Over the last 18 months, Lexus has updated most of their entire lineup, with the exception of their flagship car the LS. Now, as we close out 2012, Lexus is ready to reveal the update to their flagship luxury sedan.
While the 2013 LS is a midcycle refresh, over half of the parts involved in building this car are completely new. There is a substantial rework of the exterior, which features Lexus’ signature spindle grill up front along with significant sculpturing throughout the body from nose to tail to greatly reduce aerodynamic drag.
In a market segment that puts a premium on perfection the new LS is positioning itself to once again be the standard by which others are measured. Not only is the exterior refreshed, the interior gets a complete makeover as well. The design concept 1st seen in the interior of the new GS is now brought in to the flagship LS sedan. One of the features of the interior is the 12.3 inch center display which can be organized into 3 different columns of information.
Interior materials also get an upgrade including a unique wood trim called Shimamocu. This unique wood trim takes 38 days and 67 different processes to complete. It has a horizontal grain pattern which helps to emphasize the with an interior space of the LS. If you choose to go with the hybrid version of the LS you can choose the bamboo wood option which gives a very nice look and feel to the interior.
Something else that is also unique in the LS is the analog clock in the center of the dash is linked via GPS to automatically update times, even when crossing into different time zones. So, let’s say you’re driving from Detroit to Chicago, where you go from the Eastern time zone to the central time zone, the clock will automatically update to the local time.
There will be several trim levels available in the LS, including the ultra-lux package which will have 4 different climate zone controls. All cars, 16 way power driver seat,” way adjustable passenger seats. Opt for the 600 L, or 460 L, and you will have rear seat that will recline, as an ottoman, and also massage functionality. It truly is an “Executive” sedan. The driver and passenger seats also have a unique climate control system integrated into them the seats sense body temperature and bring the temperature of the seats to the desired temperature, until the rest of the cabin can reach that temperature.
Depending on which trim level you get, the LS can have a sportier feel, but the emphasis of the LS has been, and always will be, that of late luxury sedan. As such, the emphasis is on a quiet interior and a smooth and comfortable yet very controlled ride. The LS will never be a Canyon Carver, but on tight twisty roads it can hold its own.
Powertrains are a carryover, a 4.6 L V-8 with 386 hp combined with an 8 speed automatic transmission will be standard. Elect for the hybrid version and you have a combined power rating of 438 hp between the gasoline motor and electric motor. The hybrid model also gets a redesign regenerative braking system which aids in recharging the batteries much quicker and more efficiently.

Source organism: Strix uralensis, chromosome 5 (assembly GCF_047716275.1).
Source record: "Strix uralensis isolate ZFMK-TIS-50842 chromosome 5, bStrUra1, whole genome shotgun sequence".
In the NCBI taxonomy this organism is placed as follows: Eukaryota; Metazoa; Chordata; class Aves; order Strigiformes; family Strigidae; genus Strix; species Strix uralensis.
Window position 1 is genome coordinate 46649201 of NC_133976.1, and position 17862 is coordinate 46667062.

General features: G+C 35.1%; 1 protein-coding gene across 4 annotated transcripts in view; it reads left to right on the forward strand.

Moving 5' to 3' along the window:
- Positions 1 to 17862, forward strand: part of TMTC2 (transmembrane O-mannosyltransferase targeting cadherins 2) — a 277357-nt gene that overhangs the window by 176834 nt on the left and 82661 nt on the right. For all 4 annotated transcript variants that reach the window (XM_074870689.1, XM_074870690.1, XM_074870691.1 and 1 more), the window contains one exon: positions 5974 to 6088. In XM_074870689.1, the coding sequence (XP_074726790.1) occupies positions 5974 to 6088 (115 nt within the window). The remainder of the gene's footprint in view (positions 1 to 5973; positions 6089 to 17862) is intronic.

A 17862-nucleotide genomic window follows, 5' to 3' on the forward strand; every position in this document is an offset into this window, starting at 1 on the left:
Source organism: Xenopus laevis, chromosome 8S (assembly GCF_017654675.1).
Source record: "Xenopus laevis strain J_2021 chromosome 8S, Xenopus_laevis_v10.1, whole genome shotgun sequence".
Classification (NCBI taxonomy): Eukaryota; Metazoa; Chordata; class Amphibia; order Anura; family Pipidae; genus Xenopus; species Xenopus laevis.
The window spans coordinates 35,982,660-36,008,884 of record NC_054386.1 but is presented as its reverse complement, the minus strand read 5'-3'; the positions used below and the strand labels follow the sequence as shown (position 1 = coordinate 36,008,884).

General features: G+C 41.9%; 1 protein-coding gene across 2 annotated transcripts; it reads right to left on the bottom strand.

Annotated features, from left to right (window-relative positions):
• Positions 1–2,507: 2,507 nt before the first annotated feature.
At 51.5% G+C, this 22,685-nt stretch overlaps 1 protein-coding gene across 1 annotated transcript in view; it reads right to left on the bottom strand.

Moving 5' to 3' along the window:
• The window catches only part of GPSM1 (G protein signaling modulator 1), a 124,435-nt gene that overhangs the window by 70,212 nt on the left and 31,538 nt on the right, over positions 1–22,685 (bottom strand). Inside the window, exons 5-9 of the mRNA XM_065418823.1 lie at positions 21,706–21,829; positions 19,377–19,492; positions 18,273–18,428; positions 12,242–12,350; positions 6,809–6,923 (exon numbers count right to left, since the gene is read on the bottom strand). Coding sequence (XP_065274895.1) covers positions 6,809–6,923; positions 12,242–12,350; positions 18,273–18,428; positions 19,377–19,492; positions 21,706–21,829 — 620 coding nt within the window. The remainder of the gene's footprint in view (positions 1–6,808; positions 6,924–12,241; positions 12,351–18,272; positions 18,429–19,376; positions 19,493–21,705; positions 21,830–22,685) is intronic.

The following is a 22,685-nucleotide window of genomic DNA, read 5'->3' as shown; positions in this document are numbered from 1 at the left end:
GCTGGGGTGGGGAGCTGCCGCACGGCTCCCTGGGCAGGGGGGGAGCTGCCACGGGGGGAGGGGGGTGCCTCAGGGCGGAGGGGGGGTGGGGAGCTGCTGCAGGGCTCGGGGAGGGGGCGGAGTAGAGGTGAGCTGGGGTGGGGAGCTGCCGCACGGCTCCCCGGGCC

Available for the first time in the LS is the F-Sport trim. With the F-Sport you will get a deeper drill with other aero treatments, cooling ducts for the brakes, suspension lowered 10mm, Alcantera headliners, larger side bolsters in the seats,, paddle shifters and a Torsen limited slip differential.
You also get 19” BBS wheels that are unique to the F-Sport along with massive six piston Brembo brakes.
Pricing will be announced at the end of October and the LS’s will begin to go on sale in November.
Make it through a 500 mile NASCAR race, and ultimately the “photo finish” is a manufactured event due to phantom trash causing a yellow flag, or the always predicable green, white checkers. Down in Australia though, 1000 kilometers of racing (621 miles) over a bit over six hours brought some of the tightest racing in the last 10 laps that you will see, and no safety cars, or full course yellows were needed, just two drivers going balls out for the most important race in Australian motor racing.
For those that don’t know the Bathurst 1000 is Australia’s version of the Indy 500, it’s the most important race of the year, and people who don’t care about cars, and car racing tune in for the event. You could never win a championship, but if you win Bathurst, you become part of legend.
With this years running being the 50th, many teams broke out historic paint jobs for days gone by to pay tribute to the heros of the past. The racing through out the event was some of the best the mountain has ever seen as well, but in the end, it came down to David Reynolds in the Ford Performance Racing Falcon and Jamie Whincup in the Triple Eight Comadore. The last 10 laps were nost to tail around the 6.21km circuit, with Whincup’s team mate Craig Lownes charging hard from back in 8th’s place trying to make the podium.
Here is a highlights package to look at, we are hoping that like all the other races this year, the entire race will be uploaded to YouTube.